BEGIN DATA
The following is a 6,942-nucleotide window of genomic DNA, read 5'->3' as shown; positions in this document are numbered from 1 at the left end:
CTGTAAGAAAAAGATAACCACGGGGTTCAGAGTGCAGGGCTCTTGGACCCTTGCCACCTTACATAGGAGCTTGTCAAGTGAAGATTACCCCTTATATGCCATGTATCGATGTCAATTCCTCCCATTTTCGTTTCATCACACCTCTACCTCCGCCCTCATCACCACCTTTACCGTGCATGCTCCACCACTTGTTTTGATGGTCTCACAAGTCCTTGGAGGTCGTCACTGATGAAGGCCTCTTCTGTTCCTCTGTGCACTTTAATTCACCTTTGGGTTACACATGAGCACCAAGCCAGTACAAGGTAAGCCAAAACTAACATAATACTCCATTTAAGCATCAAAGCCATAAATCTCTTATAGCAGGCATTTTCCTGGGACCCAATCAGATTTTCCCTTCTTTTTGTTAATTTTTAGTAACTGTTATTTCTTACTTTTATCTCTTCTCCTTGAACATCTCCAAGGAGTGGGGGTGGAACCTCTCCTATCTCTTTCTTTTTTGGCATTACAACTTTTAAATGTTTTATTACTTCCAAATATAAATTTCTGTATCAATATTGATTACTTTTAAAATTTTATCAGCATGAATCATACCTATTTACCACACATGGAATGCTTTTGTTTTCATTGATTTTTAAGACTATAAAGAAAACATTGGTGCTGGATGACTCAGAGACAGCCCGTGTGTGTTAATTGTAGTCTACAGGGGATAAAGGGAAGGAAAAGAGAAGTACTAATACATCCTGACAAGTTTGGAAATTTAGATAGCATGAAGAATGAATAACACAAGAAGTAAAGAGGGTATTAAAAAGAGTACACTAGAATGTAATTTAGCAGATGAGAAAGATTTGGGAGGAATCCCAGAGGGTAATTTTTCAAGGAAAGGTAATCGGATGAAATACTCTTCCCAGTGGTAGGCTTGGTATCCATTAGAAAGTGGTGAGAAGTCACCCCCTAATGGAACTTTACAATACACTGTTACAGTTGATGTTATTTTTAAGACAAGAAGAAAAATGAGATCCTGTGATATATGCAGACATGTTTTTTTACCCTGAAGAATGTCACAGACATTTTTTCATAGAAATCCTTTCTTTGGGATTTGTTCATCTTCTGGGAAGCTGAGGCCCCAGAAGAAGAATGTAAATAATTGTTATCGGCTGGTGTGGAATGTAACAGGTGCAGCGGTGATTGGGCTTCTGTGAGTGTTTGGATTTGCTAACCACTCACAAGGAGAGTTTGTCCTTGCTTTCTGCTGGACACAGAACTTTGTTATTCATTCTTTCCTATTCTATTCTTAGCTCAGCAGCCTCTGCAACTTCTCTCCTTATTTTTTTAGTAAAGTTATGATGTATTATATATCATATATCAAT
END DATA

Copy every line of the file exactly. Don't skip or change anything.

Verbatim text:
The following is a 6,942-nucleotide window of genomic DNA, read 5'->3' as shown; positions in this document are numbered from 1 at the left end:
CTGTAAGAAAAAGATAACCACGGGGTTCAGAGTGCAGGGCTCTTGGACCCTTGCCACCTTACATAGGAGCTTGTCAAGTGAAGATTACCCCTTATATGCCATGTATCGATGTCAATTCCTCCCATTTTCGTTTCATCACACCTCTACCTCCGCCCTCATCACCACCTTTACCGTGCATGCTCCACCACTTGTTTTGATGGTCTCACAAGTCCTTGGAGGTCGTCACTGATGAAGGCCTCTTCTGTTCCTCTGTGCACTTTAATTCACCTTTGGGTTACACATGAGCACCAAGCCAGTACAAGGTAAGCCAAAACTAACATAATACTCCATTTAAGCATCAAAGCCATAAATCTCTTATAGCAGGCATTTTCCTGGGACCCAATCAGATTTTCCCTTCTTTTTGTTAATTTTTAGTAACTGTTATTTCTTACTTTTATCTCTTCTCCTTGAACATCTCCAAGGAGTGGGGGTGGAACCTCTCCTATCTCTTTCTTTTTTGGCATTACAACTTTTAAATGTTTTATTACTTCCAAATATAAATTTCTGTATCAATATTGATTACTTTTAAAATTTTATCAGCATGAATCATACCTATTTACCACACATGGAATGCTTTTGTTTTCATTGATTTTTAAGACTATAAAGAAAACATTGGTGCTGGATGACTCAGAGACAGCCCGTGTGTGTTAATTGTAGTCTACAGGGGATAAAGGGAAGGAAAAGAGAAGTACTAATACATCCTGACAAGTTTGGAAATTTAGATAGCATGAAGAATGAATAACACAAGAAGTAAAGAGGGTATTAAAAAGAGTACACTAGAATGTAATTTAGCAGATGAGAAAGATTTGGGAGGAATCCCAGAGGGTAATTTTTCAAGGAAAGGTAATCGGATGAAATACTCTTCCCAGTGGTAGGCTTGGTATCCATTAGAAAGTGGTGAGAAGTCACCCCCTAATGGAACTTTACAATACACTGTTACAGTTGATGTTATTTTTAAGACAAGAAGAAAAATGAGATCCTGTGATATATGCAGACATGTTTTTTTACCCTGAAGAATGTCACAGACATTTTTTCATAGAAATCCTTTCTTTGGGATTTGTTCATCTTCTGGGAAGCTGAGGCCCCAGAAGAAGAATGTAAATAATTGTTATCGGCTGGTGTGGAATGTAACAGGTGCAGCGGTGATTGGGCTTCTGTGAGTGTTTGGATTTGCTAACCACTCACAAGGAGAGTTTGTCCTTGCTTTCTGCTGGACACAGAACTTTGTTATTCATTCTTTCCTATTCTATTCTTAGCTCAGCAGCCTCTGCAACTTCTCTCCTTATTTTTTTAGTAAAGTTATGATGTATTATATATCATATATCAAT